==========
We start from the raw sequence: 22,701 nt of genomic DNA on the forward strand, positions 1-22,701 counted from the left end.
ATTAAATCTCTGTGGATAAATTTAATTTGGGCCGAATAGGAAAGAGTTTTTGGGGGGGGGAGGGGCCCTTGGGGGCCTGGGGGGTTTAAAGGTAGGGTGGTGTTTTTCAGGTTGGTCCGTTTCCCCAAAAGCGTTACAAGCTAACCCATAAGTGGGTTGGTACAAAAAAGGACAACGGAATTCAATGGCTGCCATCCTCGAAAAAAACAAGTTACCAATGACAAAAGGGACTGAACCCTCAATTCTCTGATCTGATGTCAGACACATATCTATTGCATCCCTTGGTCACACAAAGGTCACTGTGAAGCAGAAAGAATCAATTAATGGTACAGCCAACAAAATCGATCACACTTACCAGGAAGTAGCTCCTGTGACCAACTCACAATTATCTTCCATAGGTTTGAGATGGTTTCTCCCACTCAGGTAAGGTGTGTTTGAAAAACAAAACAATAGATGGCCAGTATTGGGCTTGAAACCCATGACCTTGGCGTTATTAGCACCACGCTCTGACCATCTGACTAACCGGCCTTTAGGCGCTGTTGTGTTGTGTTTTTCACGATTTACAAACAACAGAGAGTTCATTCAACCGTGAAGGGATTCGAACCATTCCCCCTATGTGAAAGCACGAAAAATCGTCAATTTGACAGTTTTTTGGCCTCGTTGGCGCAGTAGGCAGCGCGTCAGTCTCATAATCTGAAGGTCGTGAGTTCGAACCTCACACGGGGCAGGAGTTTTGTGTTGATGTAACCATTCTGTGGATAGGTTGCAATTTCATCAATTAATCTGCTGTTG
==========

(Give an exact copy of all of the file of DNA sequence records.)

We start from the raw sequence: 22,701 nt of genomic DNA on the forward strand, positions 1-22,701 counted from the left end.
ATTAAATCTCTGTGGATAAATTTAATTTGGGCCGAATAGGAAAGAGTTTTTGGGGGGGGGAGGGGCCCTTGGGGGCCTGGGGGGTTTAAAGGTAGGGTGGTGTTTTTCAGGTTGGTCCGTTTCCCCAAAAGCGTTACAAGCTAACCCATAAGTGGGTTGGTACAAAAAAGGACAACGGAATTCAATGGCTGCCATCCTCGAAAAAAACAAGTTACCAATGACAAAAGGGACTGAACCCTCAATTCTCTGATCTGATGTCAGACACATATCTATTGCATCCCTTGGTCACACAAAGGTCACTGTGAAGCAGAAAGAATCAATTAATGGTACAGCCAACAAAATCGATCACACTTACCAGGAAGTAGCTCCTGTGACCAACTCACAATTATCTTCCATAGGTTTGAGATGGTTTCTCCCACTCAGGTAAGGTGTGTTTGAAAAACAAAACAATAGATGGCCAGTATTGGGCTTGAAACCCATGACCTTGGCGTTATTAGCACCACGCTCTGACCATCTGACTAACCGGCCTTTAGGCGCTGTTGTGTTGTGTTTTTCACGATTTACAAACAACAGAGAGTTCATTCAACCGTGAAGGGATTCGAACCATTCCCCCTATGTGAAAGCACGAAAAATCGTCAATTTGACAGTTTTTTGGCCTCGTTGGCGCAGTAGGCAGCGCGTCAGTCTCATAATCTGAAGGTCGTGAGTTCGAACCTCACACGGGGCAGGAGTTTTGTGTTGATGTAACCATTCTGTGGATAGGTTGCAATTTCATCAATTAATCTGCTGTTG